|Publication number||US7805459 B2|
|Application number||US 11/561,343|
|Publication date||Sep 28, 2010|
|Priority date||Nov 17, 2005|
|Also published as||US20070124326|
|Publication number||11561343, 561343, US 7805459 B2, US 7805459B2, US-B2-7805459, US7805459 B2, US7805459B2|
|Original Assignee||Bea Systems, Inc.|
|Export Citation||BiBTeX, EndNote, RefMan|
|Patent Citations (188), Non-Patent Citations (6), Referenced by (1), Classifications (12), Legal Events (3)|
|External Links: USPTO, USPTO Assignment, Espacenet|
This application claims priority to U.S. Provisional Patent Application No. 60/737,621, filed Nov. 17, 2005, entitled “SYSTEM AND METHOD FOR PROVIDING A COMMUNITY FRAMEWORK IN A COLLABORATIVE COMPUTING ENVIRONMENT” and U.S. Provisional Patent Application No. 60/742,186, filed Dec. 2, 2005, entitled “SYSTEM AND METHOD FOR PROVIDING A COMMUNITY FRAMEWORK IN A COLLABORATIVE COMPUTING ENVIRONMENT WITH SEARCH CONTROLS” and this application is a Continuation-in-Part of U.S. patent application Ser. No. 11/366,268, filed Mar. 2, 2006, entitled “SYSTEM AND METHOD FOR PROVIDING EXTENSIBLE CONTROLS IN A COMMUNITIES FRAMEWORK” all of which are all hereby incorporated herein by reference.
A portion of the disclosure of this patent document contains material which is subject to copyright protection. The copyright owner has no objection to the facsimile reproduction by anyone of the patent document or the patent disclosure, as it appears in the Patent and Trademark Office patent file or records, but otherwise reserves all copyright rights whatsoever.
This application is related and cross-referenced to the following applications which are incorporated herein by reference:
U.S. patent application Ser. No. 11/366,268 entitled “SYSTEM AND METHOD FOR PROVIDING EXTENSIBLE CONTROLS IN A COMMUNITIES FRAMEWORK,” by Cindy McMullen et al., filed on Mar. 2, 2006.
U.S. patent application Ser. No. 11/601,553 entitled “SYSTEM AND METHOD FOR PROVIDING EXTENSIBLE CONTROLS IN A COMMUNITIES FRAMEWORK,” by Ray Polk et al., filed on Nov. 17, 2006.
U.S. patent application Ser. No. 11/367,519 entitled “SYSTEM AND METHOD FOR PROVIDING GENERIC CONTROLS IN A COMMUNITIES FRAMEWORK” by Cindy McMullen et al., filed Mar. 3, 2006.
The invention relates generally to content management and in particular to data type creation within a content data repository.
Content and data management has become an integral part of a vast majority of various enterprises and other businesses struggling to keep up with the demands of today's ever changing technology. For example, a typical enterprise utilizes a myriad of databases, file systems, applications and other means to manage its digital content. In a common scenario, various vendors provide their own proprietary version of a content management application that extends a storage layer such as a relational database with service facilities that almost any modern content application requires.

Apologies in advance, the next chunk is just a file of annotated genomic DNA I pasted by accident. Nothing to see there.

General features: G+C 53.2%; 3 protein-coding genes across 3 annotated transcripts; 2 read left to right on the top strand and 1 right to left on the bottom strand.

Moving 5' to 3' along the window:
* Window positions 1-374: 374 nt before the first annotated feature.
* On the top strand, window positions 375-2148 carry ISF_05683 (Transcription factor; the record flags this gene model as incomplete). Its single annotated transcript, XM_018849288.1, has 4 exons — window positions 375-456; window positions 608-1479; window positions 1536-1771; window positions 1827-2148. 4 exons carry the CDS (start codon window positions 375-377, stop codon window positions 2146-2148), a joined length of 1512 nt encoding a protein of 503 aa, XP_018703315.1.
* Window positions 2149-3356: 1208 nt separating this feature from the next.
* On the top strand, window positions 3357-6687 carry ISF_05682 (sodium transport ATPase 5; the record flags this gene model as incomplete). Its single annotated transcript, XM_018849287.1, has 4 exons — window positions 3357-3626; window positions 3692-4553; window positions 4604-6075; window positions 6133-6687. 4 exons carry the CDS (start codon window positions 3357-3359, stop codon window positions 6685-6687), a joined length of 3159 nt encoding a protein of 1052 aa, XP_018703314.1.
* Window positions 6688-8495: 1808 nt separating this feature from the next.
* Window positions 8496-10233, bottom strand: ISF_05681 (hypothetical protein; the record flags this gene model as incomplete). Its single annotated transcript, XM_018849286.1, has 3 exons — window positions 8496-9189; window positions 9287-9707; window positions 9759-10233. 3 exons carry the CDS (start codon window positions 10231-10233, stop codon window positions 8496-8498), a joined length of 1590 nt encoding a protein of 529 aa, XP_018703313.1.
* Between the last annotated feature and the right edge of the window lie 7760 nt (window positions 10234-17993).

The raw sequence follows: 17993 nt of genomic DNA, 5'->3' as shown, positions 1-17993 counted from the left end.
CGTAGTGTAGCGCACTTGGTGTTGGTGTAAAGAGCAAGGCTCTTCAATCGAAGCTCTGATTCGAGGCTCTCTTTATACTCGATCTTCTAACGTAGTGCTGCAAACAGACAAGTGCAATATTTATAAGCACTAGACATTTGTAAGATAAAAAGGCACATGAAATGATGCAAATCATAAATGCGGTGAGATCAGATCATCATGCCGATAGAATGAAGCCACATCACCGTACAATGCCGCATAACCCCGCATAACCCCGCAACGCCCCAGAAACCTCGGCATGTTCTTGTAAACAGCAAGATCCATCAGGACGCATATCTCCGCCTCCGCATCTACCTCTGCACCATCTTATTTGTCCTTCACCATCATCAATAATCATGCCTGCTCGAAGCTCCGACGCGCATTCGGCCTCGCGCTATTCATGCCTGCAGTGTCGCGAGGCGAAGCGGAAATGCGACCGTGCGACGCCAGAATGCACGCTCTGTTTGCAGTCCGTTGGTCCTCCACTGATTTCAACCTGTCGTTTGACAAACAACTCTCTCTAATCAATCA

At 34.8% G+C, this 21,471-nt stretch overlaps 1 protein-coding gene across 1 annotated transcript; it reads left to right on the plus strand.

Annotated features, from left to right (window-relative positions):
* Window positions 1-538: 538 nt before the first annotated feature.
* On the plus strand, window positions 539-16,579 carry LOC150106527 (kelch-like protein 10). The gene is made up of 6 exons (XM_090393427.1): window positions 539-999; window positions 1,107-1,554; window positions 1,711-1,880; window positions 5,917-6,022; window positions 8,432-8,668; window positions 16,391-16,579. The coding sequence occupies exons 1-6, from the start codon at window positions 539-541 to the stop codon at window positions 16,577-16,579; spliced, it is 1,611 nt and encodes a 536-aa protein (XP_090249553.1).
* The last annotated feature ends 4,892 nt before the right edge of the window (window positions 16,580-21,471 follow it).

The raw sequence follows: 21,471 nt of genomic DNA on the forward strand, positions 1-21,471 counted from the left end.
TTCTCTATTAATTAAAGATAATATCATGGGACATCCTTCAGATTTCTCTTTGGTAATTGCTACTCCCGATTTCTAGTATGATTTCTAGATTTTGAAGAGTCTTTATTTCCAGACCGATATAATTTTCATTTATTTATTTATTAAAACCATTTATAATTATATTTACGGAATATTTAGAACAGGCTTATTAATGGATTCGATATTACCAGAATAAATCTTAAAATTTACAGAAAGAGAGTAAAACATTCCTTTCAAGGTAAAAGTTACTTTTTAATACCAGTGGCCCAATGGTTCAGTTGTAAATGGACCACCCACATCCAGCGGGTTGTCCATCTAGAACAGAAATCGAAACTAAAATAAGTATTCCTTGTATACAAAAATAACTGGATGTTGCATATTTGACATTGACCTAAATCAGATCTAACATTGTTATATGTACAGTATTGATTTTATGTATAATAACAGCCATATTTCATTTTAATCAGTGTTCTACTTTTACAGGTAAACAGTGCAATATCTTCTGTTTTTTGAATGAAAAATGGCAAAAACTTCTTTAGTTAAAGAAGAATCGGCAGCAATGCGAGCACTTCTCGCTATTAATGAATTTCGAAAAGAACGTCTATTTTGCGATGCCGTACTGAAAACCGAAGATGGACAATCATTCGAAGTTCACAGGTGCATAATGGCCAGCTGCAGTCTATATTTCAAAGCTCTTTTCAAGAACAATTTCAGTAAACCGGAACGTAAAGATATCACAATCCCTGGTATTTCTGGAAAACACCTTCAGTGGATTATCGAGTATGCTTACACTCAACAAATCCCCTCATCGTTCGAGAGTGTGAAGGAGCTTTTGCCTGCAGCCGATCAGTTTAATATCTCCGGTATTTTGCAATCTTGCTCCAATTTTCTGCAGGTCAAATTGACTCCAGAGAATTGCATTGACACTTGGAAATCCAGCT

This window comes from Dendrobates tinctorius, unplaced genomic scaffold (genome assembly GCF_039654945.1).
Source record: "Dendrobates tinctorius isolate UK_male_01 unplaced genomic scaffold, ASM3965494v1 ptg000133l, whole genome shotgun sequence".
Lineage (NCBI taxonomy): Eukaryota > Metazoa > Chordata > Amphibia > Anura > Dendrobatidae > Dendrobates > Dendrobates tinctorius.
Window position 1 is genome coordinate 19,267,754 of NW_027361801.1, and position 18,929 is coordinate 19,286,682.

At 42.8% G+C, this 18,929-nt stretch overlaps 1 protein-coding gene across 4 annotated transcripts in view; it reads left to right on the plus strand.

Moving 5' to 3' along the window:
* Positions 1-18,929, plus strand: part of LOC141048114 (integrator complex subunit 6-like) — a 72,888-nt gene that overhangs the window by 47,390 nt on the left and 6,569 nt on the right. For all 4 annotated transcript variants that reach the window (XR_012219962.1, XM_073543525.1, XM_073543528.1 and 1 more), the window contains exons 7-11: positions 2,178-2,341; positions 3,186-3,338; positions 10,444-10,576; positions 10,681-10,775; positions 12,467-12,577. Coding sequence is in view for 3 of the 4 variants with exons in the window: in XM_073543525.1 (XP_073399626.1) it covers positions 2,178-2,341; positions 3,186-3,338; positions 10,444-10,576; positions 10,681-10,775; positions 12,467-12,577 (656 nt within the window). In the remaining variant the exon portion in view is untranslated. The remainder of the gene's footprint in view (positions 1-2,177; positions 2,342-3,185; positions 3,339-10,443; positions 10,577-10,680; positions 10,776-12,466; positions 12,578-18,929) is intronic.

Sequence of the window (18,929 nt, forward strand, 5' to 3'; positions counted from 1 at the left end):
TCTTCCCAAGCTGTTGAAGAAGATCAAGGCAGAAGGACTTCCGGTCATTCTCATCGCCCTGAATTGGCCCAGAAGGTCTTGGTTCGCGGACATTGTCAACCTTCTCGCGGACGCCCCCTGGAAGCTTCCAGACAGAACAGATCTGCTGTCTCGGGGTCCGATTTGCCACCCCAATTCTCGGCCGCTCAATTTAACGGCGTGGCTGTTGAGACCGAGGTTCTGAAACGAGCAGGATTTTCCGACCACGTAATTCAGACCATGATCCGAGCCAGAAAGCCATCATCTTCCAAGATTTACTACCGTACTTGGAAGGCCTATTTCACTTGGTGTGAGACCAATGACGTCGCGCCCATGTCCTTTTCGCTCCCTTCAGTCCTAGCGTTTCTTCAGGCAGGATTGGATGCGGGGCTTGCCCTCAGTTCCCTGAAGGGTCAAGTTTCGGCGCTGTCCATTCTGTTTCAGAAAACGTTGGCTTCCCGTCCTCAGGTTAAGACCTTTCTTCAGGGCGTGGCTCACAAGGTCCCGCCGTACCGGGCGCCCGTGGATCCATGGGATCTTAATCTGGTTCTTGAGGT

With such growing popularity of content management systems, the need for a common standardized way to access the repositories has become apparent. The current content repository for Java technology specification, developed under the Java Community Process as JSR-170, attempts to provide a standard application programming interface (API) to meet such a need. JSR-170 API defines how an application and a content repository interact with respect to a number of content services. However, even with such standard interfaces various difficulties remain for software developers using these systems.
For example, the typical content management system has an API that the developer must learn in order to perform various tasks within the repository such as creating, editing, updating and removing data. When using the repository directly, a developer must also typically describe and define the data types in a separate configuration file. Code can then be written that is aware of the defined data types and this code is typically stored in a separate location within the system. This presents dual code maintenance difficulties. For example, when the developer wishes to modify or create new data types within the repository, both of these files must typically be edited in order to bring about the appropriate changes.
What is needed is a more direct and user-friendly approach to managing data within the content repository, one that enables developers to easily create new data types as well as modify and access existing content.
The invention is illustrated by way of example and not by way of limitation in the figures of the accompanying drawings in which like references indicate similar elements. References to embodiments in this disclosure are not necessarily to the same embodiment, and such references mean at least one. While specific implementations are discussed, it is understood that this is done for illustrative purposes only. A person skilled in the relevant art will recognize that other components and configurations may be used without departing from the scope and spirit of the invention.
In the following description, numerous specific details are set forth to provide a thorough description of the invention. However, it will be apparent to those skilled in the art that the invention may be practiced without these specific details. In other instances, well-known features have not been described in detail so as not to obscure the invention.